This proved a savvy move for Pinchiorri, as French-born Féolde, a self-taught chef of both rustic Tuscan fare and sophisticated pan-Mediterranean cuisine, began bringing in her own fans. Patrons came – and still come – for suckling pig, foie-gras-stuffed monkfish and other innovative dishes, which eventually earned Féolde three Michelin stars – a first for a female chef in Italy. Today, Féolde and executive chefs Italo Bassi and Riccardo Monco turn out two tasting menus of about a half-dozen items ranging from tagliatelle with Swiss chard and prawns to a classic tiramisu for €225 per person exclusive of wine.

Enoteca Pinchiorri has an edited menu for a reason: to bring attention to its vast wine cellar. By the restaurant's official count, there are approximately 150,000 bottles of wine in the cantina at any one time, including vintages from every region of Italy, as well as from France, Australia and Napa Valley. In fact, in addition to the food menus, Enoteca Pinchiorri provides two wine "cards" – the Italian and International Wine Cards – which offer several tastings to the guests. There is also a Distillate Card, which includes selections of Armagnac, grappa, and whisky.

The reservation backlog at Enoteca Pinchiorri can sometimes last several months. But, Antonella Pinchiorri, who has helped her father manage the restaurant for two decades, sees no end to Enoteca's popularity or its reign atop the Italian culinary throne. "Retirement is not an option" for either Pinchiorri or Féolde, says the duo's daughter. In fact, with three Pinchiorri restaurants now in Japan – Enoteca Pinchiorri in Tokyo and Nagoya and Cantinetta Pinchiorri in Tokyo's Odaiba district – it may be easier to get the world's best Italian meal in Asia.

Via Ghibellina 87, Florence.
Reservations: (39) 055 242 777

Blue Elephant
For almost three decades, the Steppé family, owners of Blue Elephant International, has quietly built an empire. Thai expat Khun Nooror Somany Steppé and her Belgian husband Karl Steppé opened their first Thai restaurant, L'Eléphant Bleu (above), in Brussels in 1980. By 1997, the Steppés had established a food export business in Bangkok, two "La Porte des Indes" south Indian restaurants, and approximately 10 Blue Elephant Royal Thai Cuisine restaurants at some of the most enviable addresses in Paris, London, New Delhi, and Dubai.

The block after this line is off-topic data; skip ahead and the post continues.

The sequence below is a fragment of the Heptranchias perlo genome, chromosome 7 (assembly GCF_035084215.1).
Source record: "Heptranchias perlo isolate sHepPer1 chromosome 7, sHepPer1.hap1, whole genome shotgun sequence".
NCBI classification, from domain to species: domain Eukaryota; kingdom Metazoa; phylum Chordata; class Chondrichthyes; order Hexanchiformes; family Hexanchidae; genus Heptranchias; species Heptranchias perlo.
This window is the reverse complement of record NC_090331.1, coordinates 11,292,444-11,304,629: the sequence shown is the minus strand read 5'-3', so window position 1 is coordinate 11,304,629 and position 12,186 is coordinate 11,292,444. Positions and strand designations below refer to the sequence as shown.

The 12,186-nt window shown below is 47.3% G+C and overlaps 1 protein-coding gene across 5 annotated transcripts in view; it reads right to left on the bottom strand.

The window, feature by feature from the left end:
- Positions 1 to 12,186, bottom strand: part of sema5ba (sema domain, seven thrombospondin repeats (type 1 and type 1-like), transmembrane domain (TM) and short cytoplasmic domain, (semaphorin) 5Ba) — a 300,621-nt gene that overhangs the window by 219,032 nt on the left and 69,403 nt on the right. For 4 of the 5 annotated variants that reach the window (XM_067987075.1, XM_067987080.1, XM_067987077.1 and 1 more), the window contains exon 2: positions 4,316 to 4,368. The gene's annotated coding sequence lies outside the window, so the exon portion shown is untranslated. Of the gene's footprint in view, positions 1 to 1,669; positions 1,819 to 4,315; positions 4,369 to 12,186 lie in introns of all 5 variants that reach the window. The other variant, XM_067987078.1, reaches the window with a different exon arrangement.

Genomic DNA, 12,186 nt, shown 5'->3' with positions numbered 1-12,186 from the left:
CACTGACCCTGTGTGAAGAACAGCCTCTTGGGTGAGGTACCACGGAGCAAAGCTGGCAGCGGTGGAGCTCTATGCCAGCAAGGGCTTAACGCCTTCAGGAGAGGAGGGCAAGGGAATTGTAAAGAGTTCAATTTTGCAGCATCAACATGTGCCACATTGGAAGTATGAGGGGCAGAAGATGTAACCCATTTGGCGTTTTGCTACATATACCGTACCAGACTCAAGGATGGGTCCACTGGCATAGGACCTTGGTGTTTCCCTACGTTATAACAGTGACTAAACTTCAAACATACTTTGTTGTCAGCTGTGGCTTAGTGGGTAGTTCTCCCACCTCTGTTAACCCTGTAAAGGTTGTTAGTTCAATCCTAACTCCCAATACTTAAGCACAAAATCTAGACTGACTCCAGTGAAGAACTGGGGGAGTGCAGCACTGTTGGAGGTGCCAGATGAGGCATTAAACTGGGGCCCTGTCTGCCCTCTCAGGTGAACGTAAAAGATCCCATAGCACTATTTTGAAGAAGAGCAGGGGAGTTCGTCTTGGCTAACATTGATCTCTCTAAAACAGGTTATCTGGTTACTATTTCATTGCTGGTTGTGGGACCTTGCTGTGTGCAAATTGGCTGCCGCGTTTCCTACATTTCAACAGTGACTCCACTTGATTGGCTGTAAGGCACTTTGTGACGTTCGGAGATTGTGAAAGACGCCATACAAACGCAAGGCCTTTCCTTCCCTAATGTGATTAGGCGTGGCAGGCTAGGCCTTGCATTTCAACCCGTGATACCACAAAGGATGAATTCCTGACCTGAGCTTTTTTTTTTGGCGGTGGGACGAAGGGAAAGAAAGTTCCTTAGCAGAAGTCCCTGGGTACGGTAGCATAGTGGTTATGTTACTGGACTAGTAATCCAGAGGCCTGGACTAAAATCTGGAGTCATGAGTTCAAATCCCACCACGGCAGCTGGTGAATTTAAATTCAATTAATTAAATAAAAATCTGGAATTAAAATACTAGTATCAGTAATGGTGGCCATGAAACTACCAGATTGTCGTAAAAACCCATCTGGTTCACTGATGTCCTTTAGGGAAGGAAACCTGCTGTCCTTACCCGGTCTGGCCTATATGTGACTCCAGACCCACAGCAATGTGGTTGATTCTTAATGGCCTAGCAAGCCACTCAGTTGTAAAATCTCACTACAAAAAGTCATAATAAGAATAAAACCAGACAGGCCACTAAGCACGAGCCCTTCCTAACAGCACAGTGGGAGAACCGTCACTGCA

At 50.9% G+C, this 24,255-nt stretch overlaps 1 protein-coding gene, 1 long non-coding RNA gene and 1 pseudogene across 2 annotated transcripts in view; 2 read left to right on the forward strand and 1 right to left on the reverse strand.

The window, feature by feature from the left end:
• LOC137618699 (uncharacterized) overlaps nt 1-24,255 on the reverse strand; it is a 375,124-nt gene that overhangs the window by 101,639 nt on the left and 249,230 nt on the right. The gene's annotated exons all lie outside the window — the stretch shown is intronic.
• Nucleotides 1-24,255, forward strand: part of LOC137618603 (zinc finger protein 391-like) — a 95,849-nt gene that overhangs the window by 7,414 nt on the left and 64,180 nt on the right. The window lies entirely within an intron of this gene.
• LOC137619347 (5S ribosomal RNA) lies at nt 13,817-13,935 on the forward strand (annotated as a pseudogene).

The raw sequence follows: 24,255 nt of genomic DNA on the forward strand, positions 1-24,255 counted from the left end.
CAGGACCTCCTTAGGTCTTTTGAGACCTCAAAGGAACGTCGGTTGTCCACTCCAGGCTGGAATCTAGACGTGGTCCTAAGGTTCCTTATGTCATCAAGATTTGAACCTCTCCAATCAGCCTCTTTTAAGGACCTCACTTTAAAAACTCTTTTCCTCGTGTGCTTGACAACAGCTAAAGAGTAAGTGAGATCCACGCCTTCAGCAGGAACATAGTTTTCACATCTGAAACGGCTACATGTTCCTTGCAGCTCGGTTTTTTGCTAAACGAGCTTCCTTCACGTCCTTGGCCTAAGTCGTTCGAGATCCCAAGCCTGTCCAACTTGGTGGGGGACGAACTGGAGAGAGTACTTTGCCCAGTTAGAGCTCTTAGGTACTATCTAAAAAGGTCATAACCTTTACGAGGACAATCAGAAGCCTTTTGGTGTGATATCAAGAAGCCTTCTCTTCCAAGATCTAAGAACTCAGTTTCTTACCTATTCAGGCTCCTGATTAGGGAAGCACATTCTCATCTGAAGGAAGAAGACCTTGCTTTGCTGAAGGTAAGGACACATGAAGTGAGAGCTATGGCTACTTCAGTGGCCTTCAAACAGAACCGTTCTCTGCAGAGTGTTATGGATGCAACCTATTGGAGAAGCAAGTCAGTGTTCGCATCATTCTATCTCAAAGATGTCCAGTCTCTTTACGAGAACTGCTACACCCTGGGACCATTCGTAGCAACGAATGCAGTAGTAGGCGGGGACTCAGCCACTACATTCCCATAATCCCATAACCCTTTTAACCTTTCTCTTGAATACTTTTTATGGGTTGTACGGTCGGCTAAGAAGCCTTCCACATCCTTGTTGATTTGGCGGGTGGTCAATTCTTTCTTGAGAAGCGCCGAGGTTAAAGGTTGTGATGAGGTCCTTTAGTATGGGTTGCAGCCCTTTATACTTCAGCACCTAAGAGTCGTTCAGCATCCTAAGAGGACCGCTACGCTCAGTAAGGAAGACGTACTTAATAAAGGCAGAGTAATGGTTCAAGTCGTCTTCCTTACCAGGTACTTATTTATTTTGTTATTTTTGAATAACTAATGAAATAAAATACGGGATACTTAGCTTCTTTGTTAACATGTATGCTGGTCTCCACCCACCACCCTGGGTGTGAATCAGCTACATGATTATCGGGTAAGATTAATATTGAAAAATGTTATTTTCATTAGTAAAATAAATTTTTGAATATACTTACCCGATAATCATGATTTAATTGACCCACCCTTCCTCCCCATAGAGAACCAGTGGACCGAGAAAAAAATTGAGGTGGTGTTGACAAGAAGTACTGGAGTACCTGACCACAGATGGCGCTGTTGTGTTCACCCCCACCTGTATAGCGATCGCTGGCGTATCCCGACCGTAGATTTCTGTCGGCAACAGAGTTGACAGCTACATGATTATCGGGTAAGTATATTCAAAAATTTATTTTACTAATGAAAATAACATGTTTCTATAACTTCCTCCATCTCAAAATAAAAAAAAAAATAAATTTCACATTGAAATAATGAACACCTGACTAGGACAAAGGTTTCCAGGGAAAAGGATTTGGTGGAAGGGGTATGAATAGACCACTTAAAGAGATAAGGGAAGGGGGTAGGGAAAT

And the empire continues to grow. Today, Blue Elephant restaurants number a dozen locations throughout Europe, the Middle East, and Asia. But while the company now markets to the masses, the Blue Elephant remains the world's leading name for exquisite Thai cuisine. In fact, the Paris branch has a Michelin star. And although the flagship of the luxury chain is in Belgium, Blue Elephant Bangkok is where guests have a chance to sample authentic Thai recipes at source.

In 2002, with assistance from daughter Sandra and son Kim, the Steppé family opened the Blue Elephant Cooking School and Restaurant in a colonial mansion in Bangkok. Like its sister restaurants, the Bangkok branch is outfitted to resemble the court of a Siamese prince: a waterfall trickles into a carp pool, tropical fronds frame teakwood seating, chandeliers reflect off of crystal, and dainty restaurant attendants wear jewel-toned silks and hand-woven cottons. "First, you eat with your eyes," explains Sandra Steppé, who is also an occasional teacher at the Blue Elephant Cooking School. The precision of the décor and the presentation of the food are essential elements of any five-star restaurant experience, and the mantra is one of the first things Blue Elephant cooking school students learn.

No doubt, this belief carries over to the kitchen of chef Khun Chang, who has brought eye-catching innovations, such as foie gras with tamarind sauce, to the Blue Elephant table. Chang's fusion of Thai, Chinese, and continental flavours is also evident in bamboo-wrapped seabass and rice field "escargot" (tiger prawns dressed with black and green peppercorns). However, diners who are looking for the exotic, but balanced flavours that Thai cooking is known for need only order Blue Elephant's Royal Thai Banquet or Symphony Menu. Succulent chicken or buffalo satay, free-range duck with roasted coconut, spicy green curry with roti pancakes, and the requisite pan-fried noodle dish Pad Thai have been the foundations on which the Steppés have built yet another temple to Thai taste.

233 South Sathorn Rd, Kwaeng Yannawa, Khet Sathorn, Bangkok.
Reservations: (66) 673 9353